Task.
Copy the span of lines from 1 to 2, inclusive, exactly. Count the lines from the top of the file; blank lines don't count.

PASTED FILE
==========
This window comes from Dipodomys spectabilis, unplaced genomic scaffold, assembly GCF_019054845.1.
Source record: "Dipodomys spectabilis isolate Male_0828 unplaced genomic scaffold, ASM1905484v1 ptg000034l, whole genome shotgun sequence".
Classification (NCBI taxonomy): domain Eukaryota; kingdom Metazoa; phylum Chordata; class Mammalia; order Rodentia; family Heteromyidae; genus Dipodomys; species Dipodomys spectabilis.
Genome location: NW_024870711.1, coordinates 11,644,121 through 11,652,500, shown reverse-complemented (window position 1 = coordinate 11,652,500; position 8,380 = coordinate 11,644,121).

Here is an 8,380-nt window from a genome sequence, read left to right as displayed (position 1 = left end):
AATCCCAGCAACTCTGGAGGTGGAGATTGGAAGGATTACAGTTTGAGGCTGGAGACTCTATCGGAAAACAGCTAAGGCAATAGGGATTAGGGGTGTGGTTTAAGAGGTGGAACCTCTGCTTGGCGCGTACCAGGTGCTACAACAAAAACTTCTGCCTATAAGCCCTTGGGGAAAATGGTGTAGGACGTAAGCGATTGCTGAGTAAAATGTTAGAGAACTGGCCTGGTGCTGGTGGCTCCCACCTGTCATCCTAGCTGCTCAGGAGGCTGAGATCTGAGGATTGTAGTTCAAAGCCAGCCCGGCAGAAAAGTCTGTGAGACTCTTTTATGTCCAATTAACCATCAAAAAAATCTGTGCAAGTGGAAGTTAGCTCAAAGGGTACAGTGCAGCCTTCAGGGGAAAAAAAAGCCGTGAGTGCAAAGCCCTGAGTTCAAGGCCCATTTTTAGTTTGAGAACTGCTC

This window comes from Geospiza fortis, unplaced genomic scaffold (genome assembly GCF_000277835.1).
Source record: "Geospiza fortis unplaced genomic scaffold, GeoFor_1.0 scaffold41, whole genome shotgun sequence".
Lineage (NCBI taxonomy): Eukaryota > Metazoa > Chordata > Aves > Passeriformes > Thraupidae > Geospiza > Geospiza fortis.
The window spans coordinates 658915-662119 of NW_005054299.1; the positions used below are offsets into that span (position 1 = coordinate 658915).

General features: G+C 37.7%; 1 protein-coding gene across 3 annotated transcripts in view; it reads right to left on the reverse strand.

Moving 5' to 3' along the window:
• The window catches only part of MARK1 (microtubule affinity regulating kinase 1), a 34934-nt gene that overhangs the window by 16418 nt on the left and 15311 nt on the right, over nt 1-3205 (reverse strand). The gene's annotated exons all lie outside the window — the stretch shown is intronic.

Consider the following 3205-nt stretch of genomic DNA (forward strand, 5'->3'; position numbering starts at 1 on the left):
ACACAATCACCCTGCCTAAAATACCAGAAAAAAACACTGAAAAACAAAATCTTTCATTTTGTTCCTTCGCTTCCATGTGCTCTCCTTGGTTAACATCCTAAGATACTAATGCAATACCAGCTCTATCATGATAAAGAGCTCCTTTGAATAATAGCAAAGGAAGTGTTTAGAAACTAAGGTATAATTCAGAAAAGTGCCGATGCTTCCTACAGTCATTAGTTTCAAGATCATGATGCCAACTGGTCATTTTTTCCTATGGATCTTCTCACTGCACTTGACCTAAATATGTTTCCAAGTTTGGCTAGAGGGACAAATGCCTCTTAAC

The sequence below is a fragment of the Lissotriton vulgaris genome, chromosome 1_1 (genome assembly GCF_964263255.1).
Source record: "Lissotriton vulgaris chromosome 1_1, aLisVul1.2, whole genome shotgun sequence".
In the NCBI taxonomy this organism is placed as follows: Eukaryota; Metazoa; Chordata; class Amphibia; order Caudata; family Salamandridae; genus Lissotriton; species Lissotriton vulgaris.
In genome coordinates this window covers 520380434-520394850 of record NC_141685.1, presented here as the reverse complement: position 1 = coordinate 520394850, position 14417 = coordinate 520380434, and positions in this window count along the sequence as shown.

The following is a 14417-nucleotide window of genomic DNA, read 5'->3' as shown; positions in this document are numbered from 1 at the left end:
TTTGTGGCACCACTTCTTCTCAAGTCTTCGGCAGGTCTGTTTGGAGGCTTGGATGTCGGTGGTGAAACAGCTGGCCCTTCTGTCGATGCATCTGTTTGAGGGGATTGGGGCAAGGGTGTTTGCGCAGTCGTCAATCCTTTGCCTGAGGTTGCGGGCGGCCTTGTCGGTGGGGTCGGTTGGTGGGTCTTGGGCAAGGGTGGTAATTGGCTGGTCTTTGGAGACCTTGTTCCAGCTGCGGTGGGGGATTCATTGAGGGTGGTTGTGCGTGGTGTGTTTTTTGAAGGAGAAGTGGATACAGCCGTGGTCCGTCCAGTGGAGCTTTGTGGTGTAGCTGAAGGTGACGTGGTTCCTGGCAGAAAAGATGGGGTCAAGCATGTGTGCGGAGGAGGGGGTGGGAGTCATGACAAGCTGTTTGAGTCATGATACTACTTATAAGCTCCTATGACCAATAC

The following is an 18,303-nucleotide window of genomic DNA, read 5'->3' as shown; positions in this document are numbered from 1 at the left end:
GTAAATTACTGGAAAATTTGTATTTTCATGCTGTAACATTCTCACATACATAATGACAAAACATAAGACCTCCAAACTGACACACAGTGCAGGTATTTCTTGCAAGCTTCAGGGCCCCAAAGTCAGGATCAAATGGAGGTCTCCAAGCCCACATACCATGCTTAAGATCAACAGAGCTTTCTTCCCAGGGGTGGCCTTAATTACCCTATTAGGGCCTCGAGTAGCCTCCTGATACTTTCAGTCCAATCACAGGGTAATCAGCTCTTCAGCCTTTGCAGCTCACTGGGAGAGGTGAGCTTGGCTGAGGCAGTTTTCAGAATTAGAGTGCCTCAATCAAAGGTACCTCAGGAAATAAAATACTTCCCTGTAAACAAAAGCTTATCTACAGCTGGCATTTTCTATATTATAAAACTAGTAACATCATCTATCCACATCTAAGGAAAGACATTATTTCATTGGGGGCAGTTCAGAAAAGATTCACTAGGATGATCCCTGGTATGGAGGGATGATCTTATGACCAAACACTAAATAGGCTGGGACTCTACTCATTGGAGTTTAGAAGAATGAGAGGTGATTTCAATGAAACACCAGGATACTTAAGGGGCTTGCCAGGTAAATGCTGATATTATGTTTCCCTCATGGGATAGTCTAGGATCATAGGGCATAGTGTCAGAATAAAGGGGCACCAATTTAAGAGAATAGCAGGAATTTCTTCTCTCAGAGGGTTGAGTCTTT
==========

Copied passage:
This window comes from Dipodomys spectabilis, unplaced genomic scaffold, assembly GCF_019054845.1.
Source record: "Dipodomys spectabilis isolate Male_0828 unplaced genomic scaffold, ASM1905484v1 ptg000034l, whole genome shotgun sequence".